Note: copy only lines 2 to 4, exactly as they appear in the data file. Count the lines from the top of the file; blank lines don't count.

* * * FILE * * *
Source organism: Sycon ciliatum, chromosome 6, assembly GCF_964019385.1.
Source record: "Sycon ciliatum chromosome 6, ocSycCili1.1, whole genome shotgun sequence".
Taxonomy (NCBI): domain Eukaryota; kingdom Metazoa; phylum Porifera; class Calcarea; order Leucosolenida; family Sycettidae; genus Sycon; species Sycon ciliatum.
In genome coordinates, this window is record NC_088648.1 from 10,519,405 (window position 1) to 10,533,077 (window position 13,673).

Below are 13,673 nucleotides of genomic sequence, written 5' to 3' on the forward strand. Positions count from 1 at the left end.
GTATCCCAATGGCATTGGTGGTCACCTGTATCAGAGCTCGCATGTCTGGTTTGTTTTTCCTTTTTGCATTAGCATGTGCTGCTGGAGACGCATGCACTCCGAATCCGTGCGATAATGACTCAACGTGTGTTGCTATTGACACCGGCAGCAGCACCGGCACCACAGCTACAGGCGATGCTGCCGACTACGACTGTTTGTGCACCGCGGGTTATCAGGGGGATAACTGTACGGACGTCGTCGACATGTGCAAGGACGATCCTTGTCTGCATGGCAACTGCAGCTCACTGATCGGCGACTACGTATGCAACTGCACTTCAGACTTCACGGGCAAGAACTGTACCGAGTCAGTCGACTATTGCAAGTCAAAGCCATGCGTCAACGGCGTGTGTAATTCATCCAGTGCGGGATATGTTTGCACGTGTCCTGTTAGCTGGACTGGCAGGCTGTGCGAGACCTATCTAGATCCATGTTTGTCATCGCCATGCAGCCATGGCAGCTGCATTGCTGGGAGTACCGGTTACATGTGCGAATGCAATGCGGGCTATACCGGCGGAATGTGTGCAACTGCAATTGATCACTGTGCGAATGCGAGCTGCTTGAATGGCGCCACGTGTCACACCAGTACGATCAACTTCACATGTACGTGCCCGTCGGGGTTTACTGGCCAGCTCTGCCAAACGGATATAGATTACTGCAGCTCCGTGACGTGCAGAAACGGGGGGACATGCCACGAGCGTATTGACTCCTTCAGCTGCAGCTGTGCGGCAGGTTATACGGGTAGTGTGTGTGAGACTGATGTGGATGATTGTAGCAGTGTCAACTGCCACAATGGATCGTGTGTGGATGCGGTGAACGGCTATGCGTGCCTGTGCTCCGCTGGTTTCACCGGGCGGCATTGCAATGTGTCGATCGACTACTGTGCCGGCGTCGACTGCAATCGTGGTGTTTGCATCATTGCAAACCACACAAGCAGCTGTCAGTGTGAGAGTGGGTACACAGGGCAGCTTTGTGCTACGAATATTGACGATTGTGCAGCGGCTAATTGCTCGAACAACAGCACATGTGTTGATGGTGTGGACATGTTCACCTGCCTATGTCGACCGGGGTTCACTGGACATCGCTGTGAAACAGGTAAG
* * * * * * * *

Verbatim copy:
Source record: "Sycon ciliatum chromosome 6, ocSycCili1.1, whole genome shotgun sequence".
Taxonomy (NCBI): domain Eukaryota; kingdom Metazoa; phylum Porifera; class Calcarea; order Leucosolenida; family Sycettidae; genus Sycon; species Sycon ciliatum.
In genome coordinates, this window is record NC_088648.1 from 10,519,405 (window position 1) to 10,533,077 (window position 13,673).